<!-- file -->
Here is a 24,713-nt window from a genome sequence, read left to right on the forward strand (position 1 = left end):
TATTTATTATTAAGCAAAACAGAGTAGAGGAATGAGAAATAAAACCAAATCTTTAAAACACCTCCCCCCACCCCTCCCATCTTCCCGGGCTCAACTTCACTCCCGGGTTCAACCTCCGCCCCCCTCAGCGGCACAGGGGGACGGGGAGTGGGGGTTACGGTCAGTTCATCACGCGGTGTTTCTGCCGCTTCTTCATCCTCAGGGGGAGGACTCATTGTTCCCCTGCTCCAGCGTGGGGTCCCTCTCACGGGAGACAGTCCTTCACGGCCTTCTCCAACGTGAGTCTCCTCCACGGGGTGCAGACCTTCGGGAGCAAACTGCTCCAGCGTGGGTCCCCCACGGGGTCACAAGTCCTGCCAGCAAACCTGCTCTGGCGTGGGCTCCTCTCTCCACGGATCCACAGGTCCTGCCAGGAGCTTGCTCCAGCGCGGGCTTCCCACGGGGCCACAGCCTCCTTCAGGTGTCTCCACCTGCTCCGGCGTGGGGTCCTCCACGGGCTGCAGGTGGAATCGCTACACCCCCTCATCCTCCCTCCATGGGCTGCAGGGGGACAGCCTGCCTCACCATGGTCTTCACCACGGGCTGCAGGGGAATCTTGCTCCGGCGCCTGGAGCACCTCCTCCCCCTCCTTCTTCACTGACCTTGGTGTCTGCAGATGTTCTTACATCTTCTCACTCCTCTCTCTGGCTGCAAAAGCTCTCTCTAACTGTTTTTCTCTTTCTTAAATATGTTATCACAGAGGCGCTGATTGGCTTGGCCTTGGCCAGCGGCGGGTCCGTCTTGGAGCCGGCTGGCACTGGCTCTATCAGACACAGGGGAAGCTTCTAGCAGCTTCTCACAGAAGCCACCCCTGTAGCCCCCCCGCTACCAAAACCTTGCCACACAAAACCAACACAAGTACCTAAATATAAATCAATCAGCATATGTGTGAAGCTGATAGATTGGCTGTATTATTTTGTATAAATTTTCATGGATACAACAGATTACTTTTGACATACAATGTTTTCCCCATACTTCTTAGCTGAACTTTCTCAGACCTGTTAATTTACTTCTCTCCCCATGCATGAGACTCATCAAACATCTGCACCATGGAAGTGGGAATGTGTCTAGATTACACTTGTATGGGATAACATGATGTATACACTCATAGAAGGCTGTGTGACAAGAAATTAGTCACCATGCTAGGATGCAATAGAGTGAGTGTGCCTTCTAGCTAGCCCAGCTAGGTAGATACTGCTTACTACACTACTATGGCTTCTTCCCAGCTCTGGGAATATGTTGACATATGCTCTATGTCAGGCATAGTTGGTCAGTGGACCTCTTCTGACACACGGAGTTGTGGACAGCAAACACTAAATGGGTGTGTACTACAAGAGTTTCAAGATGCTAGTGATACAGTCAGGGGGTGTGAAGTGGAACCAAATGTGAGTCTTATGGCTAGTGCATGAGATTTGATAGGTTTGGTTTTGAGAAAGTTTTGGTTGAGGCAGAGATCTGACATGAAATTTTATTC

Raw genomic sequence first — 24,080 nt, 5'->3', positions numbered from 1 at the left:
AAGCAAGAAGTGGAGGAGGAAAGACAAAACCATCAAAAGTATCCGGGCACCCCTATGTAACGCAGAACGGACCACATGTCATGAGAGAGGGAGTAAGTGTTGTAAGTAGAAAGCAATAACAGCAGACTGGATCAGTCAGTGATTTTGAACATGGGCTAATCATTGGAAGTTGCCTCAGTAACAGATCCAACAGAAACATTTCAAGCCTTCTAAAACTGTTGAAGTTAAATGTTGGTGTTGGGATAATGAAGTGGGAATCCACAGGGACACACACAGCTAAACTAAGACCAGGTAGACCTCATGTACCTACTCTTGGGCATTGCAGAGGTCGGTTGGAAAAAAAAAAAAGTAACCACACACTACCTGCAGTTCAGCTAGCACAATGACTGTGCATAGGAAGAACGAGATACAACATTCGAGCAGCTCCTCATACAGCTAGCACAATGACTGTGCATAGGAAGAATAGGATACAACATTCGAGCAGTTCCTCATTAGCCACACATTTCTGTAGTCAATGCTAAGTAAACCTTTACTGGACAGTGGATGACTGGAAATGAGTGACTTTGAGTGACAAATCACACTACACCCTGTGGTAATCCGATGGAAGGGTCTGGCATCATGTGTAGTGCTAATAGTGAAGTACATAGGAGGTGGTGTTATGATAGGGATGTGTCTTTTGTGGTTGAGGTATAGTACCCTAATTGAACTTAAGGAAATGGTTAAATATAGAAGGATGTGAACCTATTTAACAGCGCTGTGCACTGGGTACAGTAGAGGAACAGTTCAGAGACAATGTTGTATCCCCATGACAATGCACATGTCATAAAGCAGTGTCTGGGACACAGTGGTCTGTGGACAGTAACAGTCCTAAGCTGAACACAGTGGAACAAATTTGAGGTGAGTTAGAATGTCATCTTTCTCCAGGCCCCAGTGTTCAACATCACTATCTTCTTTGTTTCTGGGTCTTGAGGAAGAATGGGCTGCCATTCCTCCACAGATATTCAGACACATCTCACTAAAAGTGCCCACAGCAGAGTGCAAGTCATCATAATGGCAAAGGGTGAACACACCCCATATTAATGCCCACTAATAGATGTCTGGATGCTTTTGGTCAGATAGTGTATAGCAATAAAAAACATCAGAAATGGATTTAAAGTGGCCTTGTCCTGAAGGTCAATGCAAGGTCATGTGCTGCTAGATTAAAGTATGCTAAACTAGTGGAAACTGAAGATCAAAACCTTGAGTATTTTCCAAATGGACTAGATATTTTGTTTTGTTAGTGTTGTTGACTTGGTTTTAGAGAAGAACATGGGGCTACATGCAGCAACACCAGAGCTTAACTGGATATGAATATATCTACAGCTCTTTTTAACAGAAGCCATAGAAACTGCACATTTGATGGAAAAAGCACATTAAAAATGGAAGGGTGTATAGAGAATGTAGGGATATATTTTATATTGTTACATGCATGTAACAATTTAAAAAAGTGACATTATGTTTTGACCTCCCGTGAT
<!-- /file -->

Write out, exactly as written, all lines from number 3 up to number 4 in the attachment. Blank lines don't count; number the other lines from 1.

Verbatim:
Raw genomic sequence first — 24,080 nt, 5'->3', positions numbered from 1 at the left:
AAGCAAGAAGTGGAGGAGGAAAGACAAAACCATCAAAAGTATCCGGGCACCCCTATGTAACGCAGAACGGACCACATGTCATGAGAGAGGGAGTAAGTGTTGTAAGTAGAAAGCAATAACAGCAGACTGGATCAGTCAGTGATTTTGAACATGGGCTAATCATTGGAAGTTGCCTCAGTAACAGATCCAACAGAAACATTTCAAGCCTTCTAAAACTGTTGAAGTTAAATGTTGGTGTTGGGATAATGAAGTGGGAATCCACAGGGACACACACAGCTAAACTAAGACCAGGTAGACCTCATGTACCTACTCTTGGGCATTGCAGAGGTCGGTTGGAAAAAAAAAAAAGTAACCACACACTACCTGCAGTTCAGCTAGCACAATGACTGTGCATAGGAAGAACGAGATACAACATTCGAGCAGCTCCTCATACAGCTAGCACAATGACTGTGCATAGGAAGAATAGGATACAACATTCGAGCAGTTCCTCATTAGCCACACATTTCTGTAGTCAATGCTAAGTAAACCTTTACTGGACAGTGGATGACTGGAAATGAGTGACTTTGAGTGACAAATCACACTACACCCTGTGGTAATCCGATGGAAGGGTCTGGCATCATGTGTAGTGCTAATAGTGAAGTACATAGGAGGTGGTGTTATGATAGGGATGTGTCTTTTGTGGTTGAGGTATAGTACCCTAATTGAACTTAAGGAAATGGTTAAATATAGAAGGATGTGAACCTATTTAACAGCGCTGTGCACTGGGTACAGTAGAGGAACAGTTCAGAGACAATGTTGTATCCCCATGACAATGCACATGTCATAAAGCAGTGTCTGGGACACAGTGGTCTGTGGACAGTAACAGTCCTAAGCTGAACACAGTGGAACAAATTTGAGGTGAGTTAGAATGTCATCTTTCTCCAGGCCCCAGTGTTCAACATCACTATCTTCTTTGTTTCTGGGTCTTGAGGAAGAATGGGCTGCCATTCCTCCACAGATATTCAGACACATCTCACTAAAAGTGCCCACAGCAGAGTGCAAGTCATCATAATGGCAAAGGGTGAACACACCCCATATTAATGCCCACTAATAGATGTCTGGATGCTTTTGGTCAGATAGTGTATAGCAATAAAAAACATCAGAAATGGATTTAAAGTGGCCTTGTCCTGAAGGTCAATGCAAGGTCATGTGCTGCTAGATTAAAGTATGCTAAACTAGTGGAAACTGAAGATCAAAACCTTGAGTATTTTCCAAATGGACTAGATATTTTGTTTTGTTAGTGTTGTTGACTTGGTTTTAGAGAAGAACATGGGGCTACATGCAGCAACACCAGAGCTTAACTGGATATGAATATATCTACAGCTCTTTTTAACAGAAGCCATAGAAACTGCACATTTGATGGAAAAAGCACATTAAAAATGGAAGGGTGTATAGAGAATGTAGGGATATATTTTATATTGTTACATGCATGTAACAATTTAAAAAAGTGACATTATGTTTTGACCTCCCGTGAT